What's the difference between wholegrain and wholemeal?

by Jennifer Bowden / 02 January, 2018

Photo/Getty Images

QUESTION: Are wholegrain and wholemeal essentially the same? If they’re not the same, is one just a crushed form of the other, or what is the difference?

ANSWERIt’s an intriguing question – how does a change in a food’s physical structure affect our health? For example, what happens when whole grain is turned into flour?

The topic has intrigued Jim Mann, professor of human nutrition and medicine at the University of Otago, for many years. Mann points to a 1999 Swedish study in the journal Diabetes Care in which adults with type 2 diabetes were given two identical, but structurally different, diets. One group was given foods such as whole red lentils and wholegrain bread whereas the second group had ground lentils and wholemeal bread.

Although “wholegrain” and “wholemeal” have no universally agreed definitions, whole grain typically refers to an intact grain that has all its key parts: bran, endosperm and germ.

Bran is the fibre-filled outer shell that protects the seed and contains B vitamins and minerals; endosperm provides energy for the seed and contains carbohydrates, protein and B vitamins; and the germ nourishes the seed, providing B vitamins, vitamin E, healthy fats, phytochemicals and minerals such as magnesium, calcium, iron, zinc and selenium.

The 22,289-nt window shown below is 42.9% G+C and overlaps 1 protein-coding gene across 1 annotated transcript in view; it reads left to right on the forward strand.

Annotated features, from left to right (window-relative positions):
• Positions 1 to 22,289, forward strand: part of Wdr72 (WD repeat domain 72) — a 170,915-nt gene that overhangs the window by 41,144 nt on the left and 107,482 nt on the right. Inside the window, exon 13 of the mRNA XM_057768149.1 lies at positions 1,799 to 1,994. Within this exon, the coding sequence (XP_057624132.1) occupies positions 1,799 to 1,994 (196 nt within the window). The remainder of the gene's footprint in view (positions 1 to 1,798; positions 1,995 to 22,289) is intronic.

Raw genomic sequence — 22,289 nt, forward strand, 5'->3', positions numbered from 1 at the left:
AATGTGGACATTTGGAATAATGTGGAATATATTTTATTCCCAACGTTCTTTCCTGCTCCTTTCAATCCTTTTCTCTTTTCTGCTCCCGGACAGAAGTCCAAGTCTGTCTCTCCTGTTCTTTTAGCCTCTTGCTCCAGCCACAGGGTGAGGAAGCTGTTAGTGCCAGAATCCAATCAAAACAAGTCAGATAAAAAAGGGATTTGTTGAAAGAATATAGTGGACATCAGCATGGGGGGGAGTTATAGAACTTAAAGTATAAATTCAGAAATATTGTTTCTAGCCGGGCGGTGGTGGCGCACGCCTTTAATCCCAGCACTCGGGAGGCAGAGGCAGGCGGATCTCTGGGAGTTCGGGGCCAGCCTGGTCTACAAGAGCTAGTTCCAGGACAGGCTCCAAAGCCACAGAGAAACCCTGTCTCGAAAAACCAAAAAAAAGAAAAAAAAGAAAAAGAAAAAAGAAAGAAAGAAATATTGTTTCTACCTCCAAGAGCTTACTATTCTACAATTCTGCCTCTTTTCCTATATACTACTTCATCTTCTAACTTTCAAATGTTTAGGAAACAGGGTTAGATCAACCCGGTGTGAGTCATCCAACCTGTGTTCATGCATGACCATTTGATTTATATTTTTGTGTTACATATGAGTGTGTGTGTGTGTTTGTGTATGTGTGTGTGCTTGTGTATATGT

Professor Jim Mann. Photo/David White

The term wholemeal, however, has traditionally been used to refer to milled or ground whole grains, such as wholemeal flour. The same three components are present – bran, endosperm and germ – but they have a different physical structure.

Just to confuse us, New Zealand’s Food Standards Code defines wholegrain as “milled, dehulled, cracked, flaked or ground grains that contain the bran, endosperm and germ in the same proportions as the intact grain”. Hence, wholemeal is technically grouped under the umbrella term of wholegrain.

In the Swedish study, participants ate randomly assigned diets for 24 days. Intriguingly, although they ingested identical amounts of energy, protein, fat, carbohydrate, starch and dietary fibre, those eating the ground foods had higher glucose and insulin responses and higher LDL cholesterol levels – undesirable changes from a health perspective.

A healthy, lean adult would show less-pronounced effects, says Mann, but the same tendency would be apparent. What’s more, a processed whole-grain diet will also have other health consequences.

Beneficial gut bacteria are fuelled by the carbohydrates in whole grains. So, what happens if we substitute ground grains for the whole variety, resulting in more nutrient absorption in the upper intestine rather than the lower gut?

Mann’s research team are intent on finding out. “Is some of the benefit of dietary fibre a result of it not being too ground up or too refined or too processed?” he says. “It’s been intriguing me for years – if we can solve this one, I’ll retire.”

I’d put my money on foods that are as close to their natural state as possible providing the greatest nutritional benefits. That means eating bread with intact whole grains rather than the wholemeal variety made from finely ground flours. And while we’re on the topic, whole fruits and vegetables are a better bet than a smoothie made from the same ingredients.

In the end, the best whole grain or piece of fruit is the one we eat. So find ones you like and enjoy their health benefits.

This article was first published in the December 2, 2017 issue of the New Zealand Listener.


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